Having been on the road for so long, it's easy to lose perspective about why we travel the way we do. Or maybe it's just a string of really long cycling days that has me a little less than enthusiastic about pedaling lately. In any case, chatting with our backpacking friends these past few days has served as a powerful reminder to be appreciative our bicycles and the unique experiences riding them around the world has afforded us.
Yes, our bikes are heavy, and hills can be hard, and weather can be blustery or hot or rainy or cold. But at the same time, we are immune to bus scams that could leave us stranded in the middle of nowhere, and we aren't at the whim of swindling tuk-tuk drivers. Perhaps most importantly of all, we never have to watch the countries we came to visit go flying by on the other side of a dirty window without getting a chance to stop and take it all in.
We leave our hotel at 6 AM, after waking up at 4:30 AM, after a scant four hours of sleep. Tyler launched a major new feature for a client yesterday, and was on-call during the 9-5 workday back home, which also happened to fall during those precious few hours of available sleep.
After being swarmed by bloodthirsty mosquitoes at dawn, we still manage to sport good moods in the face of a morning full of steep hills. We're mercifully not that sleepy, and the wind in our faces does a good job of keeping us that way. Exercise gives us energy, and we're happy to be pedaling.
We thank our lucky stars that it's cool out, that the day will be overcast, that we won't have an enormous spotlight of a sun baking us for our 110km day. Best of all, we're not at the whim of a bus driver; we're independent, and we can stop and go as we please.
Once the hills around Sihanoukville are behind us, the day passes with ease.
As we cycle through what has become normal scenery for us, I see everything in a new light thanks to the recent chats we've had with our backpacker friends. This land, which I already love, is all the more special because I know that if I was traveling any other way, I would not be seeing it. Riding through the crisp morning air, there are the masses of uniformed children walking and riding to school, all shouting hello to us, waving as we pass.
There are the women with baskets full of rice, which they dump onto a roadside tarp, the husks blowing away in the wind. There are rivers shining in the sun, children swimming, water buffalo gallumphing around in the mud, and chickens running willy nilly.
There are naked babies, mothers rocking their children in hammocks, and colorfully clothed girls sitting in a tree…
All of this makes for a Cambodia we probably wouldn't see any other way. Despite the downsides, I'm glad we're on two wheels.
As we ride, we're busy scheming about something we planned with Pete and Natasha yesterday. They are bummed about not getting the chance to stop in the countryside, about not being able to say hello to all the friendly kids, or the lazing water buffalo.
Since all of our favorite parts of Cambodian are mostly inaccessible to them traveling by bus, they've decided to meet us in Kampot, where we'll take them on a mini bike tour!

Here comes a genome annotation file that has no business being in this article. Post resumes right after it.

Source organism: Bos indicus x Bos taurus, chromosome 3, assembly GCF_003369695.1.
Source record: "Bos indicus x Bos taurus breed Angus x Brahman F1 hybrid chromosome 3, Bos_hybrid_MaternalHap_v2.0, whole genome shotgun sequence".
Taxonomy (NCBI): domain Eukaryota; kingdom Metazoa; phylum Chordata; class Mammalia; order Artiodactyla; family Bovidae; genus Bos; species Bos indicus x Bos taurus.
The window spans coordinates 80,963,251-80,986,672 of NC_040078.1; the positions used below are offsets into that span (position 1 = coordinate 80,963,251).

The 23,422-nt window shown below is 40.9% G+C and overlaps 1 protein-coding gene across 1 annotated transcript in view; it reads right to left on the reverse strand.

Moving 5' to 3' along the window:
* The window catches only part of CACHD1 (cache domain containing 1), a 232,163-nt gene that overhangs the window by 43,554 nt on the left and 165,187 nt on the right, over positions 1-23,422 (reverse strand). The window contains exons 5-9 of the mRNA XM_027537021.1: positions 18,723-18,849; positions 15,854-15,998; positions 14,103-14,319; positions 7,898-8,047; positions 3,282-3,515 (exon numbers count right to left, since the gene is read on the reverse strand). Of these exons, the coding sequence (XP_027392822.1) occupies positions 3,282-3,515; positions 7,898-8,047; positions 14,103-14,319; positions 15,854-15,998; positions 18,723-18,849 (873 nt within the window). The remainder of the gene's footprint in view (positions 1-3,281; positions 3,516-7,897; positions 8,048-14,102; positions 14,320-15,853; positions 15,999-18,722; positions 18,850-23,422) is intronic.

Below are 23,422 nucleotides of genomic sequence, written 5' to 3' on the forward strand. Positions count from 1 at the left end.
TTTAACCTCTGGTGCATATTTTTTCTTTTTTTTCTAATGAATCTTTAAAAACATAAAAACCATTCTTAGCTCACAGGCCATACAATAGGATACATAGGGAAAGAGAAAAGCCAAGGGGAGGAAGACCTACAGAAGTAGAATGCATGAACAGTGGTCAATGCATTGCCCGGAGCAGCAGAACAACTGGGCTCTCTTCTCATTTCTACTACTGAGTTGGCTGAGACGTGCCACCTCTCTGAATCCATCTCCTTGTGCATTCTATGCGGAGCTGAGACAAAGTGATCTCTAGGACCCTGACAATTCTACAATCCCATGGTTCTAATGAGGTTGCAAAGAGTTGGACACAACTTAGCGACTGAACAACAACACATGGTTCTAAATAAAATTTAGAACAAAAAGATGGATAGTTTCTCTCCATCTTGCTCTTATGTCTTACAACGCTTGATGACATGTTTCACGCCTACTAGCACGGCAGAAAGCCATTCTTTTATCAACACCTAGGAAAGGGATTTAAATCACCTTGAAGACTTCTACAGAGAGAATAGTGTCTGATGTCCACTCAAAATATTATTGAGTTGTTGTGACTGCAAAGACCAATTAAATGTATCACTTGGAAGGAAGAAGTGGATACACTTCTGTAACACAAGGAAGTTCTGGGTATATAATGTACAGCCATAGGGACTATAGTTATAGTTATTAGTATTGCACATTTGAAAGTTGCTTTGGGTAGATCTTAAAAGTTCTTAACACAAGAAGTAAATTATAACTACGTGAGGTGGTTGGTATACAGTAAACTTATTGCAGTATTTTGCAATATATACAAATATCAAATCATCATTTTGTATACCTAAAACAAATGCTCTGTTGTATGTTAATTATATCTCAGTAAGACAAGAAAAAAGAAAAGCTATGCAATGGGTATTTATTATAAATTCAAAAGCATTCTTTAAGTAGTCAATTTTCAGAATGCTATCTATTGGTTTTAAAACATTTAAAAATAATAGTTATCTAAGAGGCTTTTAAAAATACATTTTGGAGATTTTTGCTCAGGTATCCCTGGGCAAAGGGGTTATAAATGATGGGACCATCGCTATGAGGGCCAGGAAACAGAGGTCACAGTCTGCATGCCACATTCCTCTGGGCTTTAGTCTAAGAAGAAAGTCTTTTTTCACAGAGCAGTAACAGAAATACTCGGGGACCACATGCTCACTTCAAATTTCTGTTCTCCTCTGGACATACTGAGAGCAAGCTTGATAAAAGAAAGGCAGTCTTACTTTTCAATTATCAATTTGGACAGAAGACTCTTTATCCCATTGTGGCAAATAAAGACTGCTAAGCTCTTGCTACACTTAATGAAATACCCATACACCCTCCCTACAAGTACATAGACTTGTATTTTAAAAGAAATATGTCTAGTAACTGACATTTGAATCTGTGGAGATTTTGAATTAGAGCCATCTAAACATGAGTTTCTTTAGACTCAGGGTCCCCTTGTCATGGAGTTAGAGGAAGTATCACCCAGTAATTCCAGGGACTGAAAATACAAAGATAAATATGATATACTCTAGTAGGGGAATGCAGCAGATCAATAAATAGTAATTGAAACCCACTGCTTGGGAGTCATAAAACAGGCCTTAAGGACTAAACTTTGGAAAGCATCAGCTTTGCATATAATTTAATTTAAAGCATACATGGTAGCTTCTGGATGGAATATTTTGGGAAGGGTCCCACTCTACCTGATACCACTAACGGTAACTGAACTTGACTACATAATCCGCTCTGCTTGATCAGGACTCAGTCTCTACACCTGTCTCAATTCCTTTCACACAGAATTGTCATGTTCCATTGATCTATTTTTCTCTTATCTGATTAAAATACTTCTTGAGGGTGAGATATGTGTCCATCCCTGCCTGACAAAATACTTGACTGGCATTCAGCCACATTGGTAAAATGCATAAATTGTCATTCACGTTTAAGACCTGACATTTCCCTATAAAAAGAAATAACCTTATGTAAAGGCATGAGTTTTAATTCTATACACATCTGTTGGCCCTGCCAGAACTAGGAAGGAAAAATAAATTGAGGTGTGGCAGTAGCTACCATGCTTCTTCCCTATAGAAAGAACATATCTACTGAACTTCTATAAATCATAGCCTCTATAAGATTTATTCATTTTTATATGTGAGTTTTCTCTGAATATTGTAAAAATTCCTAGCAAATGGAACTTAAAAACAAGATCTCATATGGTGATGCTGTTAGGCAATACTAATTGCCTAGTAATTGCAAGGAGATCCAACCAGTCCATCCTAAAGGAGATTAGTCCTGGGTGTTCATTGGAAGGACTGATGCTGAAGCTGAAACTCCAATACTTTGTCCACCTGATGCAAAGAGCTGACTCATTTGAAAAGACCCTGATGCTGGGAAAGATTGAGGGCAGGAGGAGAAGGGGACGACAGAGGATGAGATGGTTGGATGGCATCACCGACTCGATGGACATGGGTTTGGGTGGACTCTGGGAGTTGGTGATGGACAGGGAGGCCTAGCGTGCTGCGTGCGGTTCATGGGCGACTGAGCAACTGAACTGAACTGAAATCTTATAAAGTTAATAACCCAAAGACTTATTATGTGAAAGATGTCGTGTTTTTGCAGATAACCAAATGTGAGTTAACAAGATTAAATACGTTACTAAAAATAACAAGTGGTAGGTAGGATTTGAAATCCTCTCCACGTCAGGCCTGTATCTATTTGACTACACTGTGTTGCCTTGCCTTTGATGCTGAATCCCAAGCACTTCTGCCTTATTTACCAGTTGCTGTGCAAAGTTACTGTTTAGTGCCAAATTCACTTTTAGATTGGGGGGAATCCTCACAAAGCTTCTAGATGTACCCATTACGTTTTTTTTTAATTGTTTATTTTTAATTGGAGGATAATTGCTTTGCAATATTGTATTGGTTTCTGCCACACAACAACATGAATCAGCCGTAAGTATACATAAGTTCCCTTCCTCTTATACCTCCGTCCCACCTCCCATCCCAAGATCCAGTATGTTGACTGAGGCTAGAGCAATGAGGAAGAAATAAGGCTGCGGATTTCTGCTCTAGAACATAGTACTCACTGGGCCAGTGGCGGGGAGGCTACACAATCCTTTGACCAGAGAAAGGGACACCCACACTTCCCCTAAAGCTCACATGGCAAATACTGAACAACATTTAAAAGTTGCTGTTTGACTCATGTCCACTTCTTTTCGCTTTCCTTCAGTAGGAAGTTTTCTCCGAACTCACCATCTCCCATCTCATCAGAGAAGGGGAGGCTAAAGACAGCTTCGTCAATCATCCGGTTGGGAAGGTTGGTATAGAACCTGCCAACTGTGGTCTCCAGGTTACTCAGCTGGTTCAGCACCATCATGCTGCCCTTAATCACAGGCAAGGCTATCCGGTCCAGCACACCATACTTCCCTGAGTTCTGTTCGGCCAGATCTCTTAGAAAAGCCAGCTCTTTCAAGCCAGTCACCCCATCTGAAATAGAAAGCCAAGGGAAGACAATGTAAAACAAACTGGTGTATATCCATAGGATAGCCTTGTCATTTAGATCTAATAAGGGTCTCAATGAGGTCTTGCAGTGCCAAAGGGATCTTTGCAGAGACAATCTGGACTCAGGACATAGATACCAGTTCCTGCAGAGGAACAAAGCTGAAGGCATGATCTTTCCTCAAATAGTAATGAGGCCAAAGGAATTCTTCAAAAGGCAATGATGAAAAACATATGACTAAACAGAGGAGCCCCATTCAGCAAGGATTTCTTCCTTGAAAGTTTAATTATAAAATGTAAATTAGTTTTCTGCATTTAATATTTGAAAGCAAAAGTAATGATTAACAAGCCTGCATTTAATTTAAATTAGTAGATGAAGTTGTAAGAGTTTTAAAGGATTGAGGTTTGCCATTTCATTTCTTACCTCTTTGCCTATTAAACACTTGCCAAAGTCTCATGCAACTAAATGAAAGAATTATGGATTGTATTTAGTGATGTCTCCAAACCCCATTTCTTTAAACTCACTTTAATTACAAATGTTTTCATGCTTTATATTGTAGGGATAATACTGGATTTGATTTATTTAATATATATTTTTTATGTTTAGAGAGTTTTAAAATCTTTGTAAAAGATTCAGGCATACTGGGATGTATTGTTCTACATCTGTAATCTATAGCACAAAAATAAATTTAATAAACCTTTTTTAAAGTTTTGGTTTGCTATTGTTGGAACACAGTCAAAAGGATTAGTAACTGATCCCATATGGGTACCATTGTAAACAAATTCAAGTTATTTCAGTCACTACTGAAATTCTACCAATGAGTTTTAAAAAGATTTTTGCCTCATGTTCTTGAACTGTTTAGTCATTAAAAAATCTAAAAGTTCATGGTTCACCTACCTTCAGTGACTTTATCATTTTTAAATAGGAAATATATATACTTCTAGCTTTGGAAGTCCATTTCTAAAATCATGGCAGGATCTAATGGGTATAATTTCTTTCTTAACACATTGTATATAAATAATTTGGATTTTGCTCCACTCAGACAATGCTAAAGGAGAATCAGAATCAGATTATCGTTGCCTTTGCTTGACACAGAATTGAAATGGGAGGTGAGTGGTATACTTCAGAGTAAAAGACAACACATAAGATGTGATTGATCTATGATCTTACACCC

We want them to have the best possible experience, so we're trying to minimize common pitfalls. They'll have to rent some bikes, and we can use our extra bungees to strap their backpacks to the back. If their stuff is too heavy to be comfortable, we should be able to fit some of it in our roomy panniers.
We'll make sure to stop often for food and drink so they won't get too hungry or too tired, and we'll leave early, so they'll get good light for photos and the coolest possible weather. We even learn from a couple of friendly Belgian cycle tourists we pass that the ride from Kampot to Kep should be flat and beautiful, and only 25 kilometers. Perfect!
Over the past month, we've seen a lot of stuff hauled around on trucks or with motorbikes. Huge wooden beds being pulled by scooters, fifty people on a walking tractor, and more bicycles than I would have thought possible all stacked onto a truck. We've also seen motorcycles with gigantic pigs strapped to the back.
The pigs are still and quiet, and I honestly don't know if they're alive or dead. They aren't bloody at all, so maybe they're just sedated with ether or something? In any case, there are long baskets full of piglets or a couple of medium sized pigs. The enormous sows don't get a basket, and are instead strapped directly to the rear rack, legs up.
We have yet to capture this phenomenon, until today, when we pull over because there is a motorbike with the traditional piggie basket on it! The driver is stopped for a pee break, and while he does his business, I snap a few photos, then got a shot of him on his bike when he returns.
I am so stoked I finally got these pictures, even if the result didn't turn out quite the way I'd hoped (bad lighting). It's satisfying, knowing I've now collected this occurrence for all time, like a baseball card.
During the last ten kilometers, our appreciation of bike touring is greatly lessened, as usual. Fatigue takes over, and time slows to molasses-like speeds, as do our legs. We make it to Kampot at last, successfully find a lovely hotel, and tromp our weary legs back outside in search of dinner.
Tomorrow we get to see Pete and Natasha again!